Rationalizing cellulose (in)solubility: reviewing basic physicochemical aspects and role of hydrophobic interactions

Forskningsoutput: TidskriftsbidragÖversiktsartikel

Abstract

Despite being the world's most abundant natural polymer and one of the most studied, cellulose is still challenging researchers. Cellulose is known to be insoluble in water and in many organic solvents, but can be dissolved in a number of solvents of intermediate properties, like N-methylmorpholine N-oxide and ionic liquids which, apparently, are not related. It can also be dissolved in water at extreme pHs, in particular if a cosolute of intermediate polarity is added. The insolubility in water is often referred to strong intermolecular hydrogen bonding between cellulose molecules. Revisiting some fundamental polymer physicochemical aspects (i.e. intermolecular interactions) a different picture is now revealed: cellulose is significantly amphiphilic and hydrophobic interactions are important to understand its solubility pattern. In this paper we try to provide a basis for developing novel solvents for cellulose based on a critical analysis of the intermolecular interactions involved and mechanisms of dissolution.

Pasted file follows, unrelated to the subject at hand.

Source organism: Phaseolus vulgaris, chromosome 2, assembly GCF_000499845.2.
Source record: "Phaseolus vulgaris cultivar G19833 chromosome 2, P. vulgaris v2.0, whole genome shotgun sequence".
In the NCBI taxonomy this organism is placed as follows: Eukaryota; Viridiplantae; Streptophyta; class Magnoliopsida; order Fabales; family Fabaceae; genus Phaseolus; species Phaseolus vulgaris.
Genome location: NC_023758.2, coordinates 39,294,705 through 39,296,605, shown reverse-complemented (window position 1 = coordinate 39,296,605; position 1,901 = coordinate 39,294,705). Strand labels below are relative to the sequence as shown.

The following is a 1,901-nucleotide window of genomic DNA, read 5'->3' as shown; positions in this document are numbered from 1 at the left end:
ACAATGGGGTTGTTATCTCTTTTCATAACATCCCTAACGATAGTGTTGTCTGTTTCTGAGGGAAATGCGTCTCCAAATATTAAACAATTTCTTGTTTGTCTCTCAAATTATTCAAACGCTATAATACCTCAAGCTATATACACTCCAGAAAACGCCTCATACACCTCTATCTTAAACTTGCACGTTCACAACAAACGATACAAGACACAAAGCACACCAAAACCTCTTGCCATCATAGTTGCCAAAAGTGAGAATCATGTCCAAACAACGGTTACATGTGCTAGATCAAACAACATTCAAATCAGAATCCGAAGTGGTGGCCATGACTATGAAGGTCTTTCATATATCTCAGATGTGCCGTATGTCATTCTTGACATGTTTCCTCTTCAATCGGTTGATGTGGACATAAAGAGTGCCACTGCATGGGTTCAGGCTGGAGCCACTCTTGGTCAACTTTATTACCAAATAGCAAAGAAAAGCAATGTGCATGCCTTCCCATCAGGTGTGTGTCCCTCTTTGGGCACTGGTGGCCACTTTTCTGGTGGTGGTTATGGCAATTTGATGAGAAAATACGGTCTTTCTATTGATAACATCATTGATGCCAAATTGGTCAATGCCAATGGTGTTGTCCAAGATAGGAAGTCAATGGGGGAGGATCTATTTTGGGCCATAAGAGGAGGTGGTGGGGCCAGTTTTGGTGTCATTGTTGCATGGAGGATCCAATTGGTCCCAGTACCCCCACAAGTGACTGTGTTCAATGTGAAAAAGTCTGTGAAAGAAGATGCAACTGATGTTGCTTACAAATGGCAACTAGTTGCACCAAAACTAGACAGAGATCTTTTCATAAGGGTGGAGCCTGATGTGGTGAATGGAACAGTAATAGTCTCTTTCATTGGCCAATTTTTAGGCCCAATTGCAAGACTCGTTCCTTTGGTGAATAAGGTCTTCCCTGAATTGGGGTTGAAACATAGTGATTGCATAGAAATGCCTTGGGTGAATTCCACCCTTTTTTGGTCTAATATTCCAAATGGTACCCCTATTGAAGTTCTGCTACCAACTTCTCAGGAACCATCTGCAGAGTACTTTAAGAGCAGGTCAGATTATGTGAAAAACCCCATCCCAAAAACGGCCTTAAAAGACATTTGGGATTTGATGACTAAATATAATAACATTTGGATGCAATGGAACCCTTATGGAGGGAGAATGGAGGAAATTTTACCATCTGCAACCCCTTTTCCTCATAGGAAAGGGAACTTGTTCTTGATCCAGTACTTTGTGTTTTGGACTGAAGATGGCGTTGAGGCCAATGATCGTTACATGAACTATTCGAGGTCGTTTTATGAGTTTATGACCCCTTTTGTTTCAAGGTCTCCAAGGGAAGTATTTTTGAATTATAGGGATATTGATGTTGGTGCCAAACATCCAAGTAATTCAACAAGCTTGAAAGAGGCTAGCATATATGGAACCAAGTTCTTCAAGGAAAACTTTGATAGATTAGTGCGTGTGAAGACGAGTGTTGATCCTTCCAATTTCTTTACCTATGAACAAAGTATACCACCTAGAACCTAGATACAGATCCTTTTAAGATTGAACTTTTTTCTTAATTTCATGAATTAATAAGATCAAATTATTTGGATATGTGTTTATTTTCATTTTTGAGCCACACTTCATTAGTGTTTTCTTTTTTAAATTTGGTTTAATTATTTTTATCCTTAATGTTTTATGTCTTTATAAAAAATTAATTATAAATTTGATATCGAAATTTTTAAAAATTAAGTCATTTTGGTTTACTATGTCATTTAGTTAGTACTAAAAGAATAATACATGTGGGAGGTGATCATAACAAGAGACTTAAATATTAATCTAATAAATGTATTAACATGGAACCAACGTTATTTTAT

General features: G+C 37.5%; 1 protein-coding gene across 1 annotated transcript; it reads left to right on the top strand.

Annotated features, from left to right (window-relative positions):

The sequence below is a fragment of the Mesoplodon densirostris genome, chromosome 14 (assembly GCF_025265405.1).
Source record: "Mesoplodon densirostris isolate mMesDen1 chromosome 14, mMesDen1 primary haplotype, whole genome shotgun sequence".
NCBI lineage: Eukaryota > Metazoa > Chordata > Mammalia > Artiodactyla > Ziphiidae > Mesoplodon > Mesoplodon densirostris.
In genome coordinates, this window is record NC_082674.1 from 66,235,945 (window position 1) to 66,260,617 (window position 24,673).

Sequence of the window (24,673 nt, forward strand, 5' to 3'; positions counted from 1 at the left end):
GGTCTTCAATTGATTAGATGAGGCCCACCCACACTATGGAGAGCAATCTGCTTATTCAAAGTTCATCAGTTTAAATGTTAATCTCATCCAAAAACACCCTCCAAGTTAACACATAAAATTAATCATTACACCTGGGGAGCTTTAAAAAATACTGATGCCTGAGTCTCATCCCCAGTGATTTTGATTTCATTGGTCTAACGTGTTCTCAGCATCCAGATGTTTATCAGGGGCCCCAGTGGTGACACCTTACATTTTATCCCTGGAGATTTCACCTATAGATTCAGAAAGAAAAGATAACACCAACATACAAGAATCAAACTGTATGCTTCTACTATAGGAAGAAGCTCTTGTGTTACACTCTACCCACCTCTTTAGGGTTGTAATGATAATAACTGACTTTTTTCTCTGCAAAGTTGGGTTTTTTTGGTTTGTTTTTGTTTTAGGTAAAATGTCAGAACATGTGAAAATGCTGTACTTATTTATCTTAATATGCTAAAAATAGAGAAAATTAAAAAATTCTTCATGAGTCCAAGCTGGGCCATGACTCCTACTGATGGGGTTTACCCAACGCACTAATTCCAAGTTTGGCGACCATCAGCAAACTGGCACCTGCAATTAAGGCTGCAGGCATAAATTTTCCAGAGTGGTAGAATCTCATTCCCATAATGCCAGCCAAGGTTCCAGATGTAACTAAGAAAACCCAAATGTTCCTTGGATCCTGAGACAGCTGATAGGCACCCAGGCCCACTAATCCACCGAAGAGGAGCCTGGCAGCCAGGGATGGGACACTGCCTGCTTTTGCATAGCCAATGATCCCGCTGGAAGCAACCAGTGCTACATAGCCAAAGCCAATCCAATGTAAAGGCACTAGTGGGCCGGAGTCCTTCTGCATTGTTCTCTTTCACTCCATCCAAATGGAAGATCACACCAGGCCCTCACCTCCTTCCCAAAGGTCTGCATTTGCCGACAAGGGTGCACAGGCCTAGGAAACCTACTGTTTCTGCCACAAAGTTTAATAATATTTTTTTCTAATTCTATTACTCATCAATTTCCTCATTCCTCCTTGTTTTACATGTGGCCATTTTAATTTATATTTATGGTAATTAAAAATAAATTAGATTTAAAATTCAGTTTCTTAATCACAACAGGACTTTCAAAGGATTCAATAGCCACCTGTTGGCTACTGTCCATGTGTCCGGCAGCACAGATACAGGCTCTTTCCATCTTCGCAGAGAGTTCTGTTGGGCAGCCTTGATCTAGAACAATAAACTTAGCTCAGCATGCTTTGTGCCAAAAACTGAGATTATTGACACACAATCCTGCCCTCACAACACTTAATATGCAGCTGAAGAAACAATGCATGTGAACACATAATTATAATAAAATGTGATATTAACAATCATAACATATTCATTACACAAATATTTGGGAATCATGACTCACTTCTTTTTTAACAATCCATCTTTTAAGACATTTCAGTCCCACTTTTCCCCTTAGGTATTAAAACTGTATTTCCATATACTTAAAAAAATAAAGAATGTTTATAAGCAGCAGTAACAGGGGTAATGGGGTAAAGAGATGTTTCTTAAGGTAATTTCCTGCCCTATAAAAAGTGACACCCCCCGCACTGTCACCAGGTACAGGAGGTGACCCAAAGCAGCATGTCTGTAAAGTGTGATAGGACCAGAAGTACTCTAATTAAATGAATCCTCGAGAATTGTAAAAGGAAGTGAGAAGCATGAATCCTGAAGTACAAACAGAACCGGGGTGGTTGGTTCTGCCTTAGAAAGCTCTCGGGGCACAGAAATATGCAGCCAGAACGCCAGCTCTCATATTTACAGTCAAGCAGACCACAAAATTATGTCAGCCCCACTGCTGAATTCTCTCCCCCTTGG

Detaljer

Författare
  • Bruno Medronho
  • Anabela Romano
  • Maria Graca Miguel
  • Lars Stigsson
  • Björn Lindman
Enheter & grupper
Forskningsområden

Ämnesklassifikation (UKÄ) – OBLIGATORISK

  • Fysikalisk kemi

Nyckelord

Originalspråkengelska
Sidor (från-till)581-587
TidskriftCellulose
Volym19
Utgåva nummer3
StatusPublished - 2012
PublikationskategoriForskning
Peer review utfördJa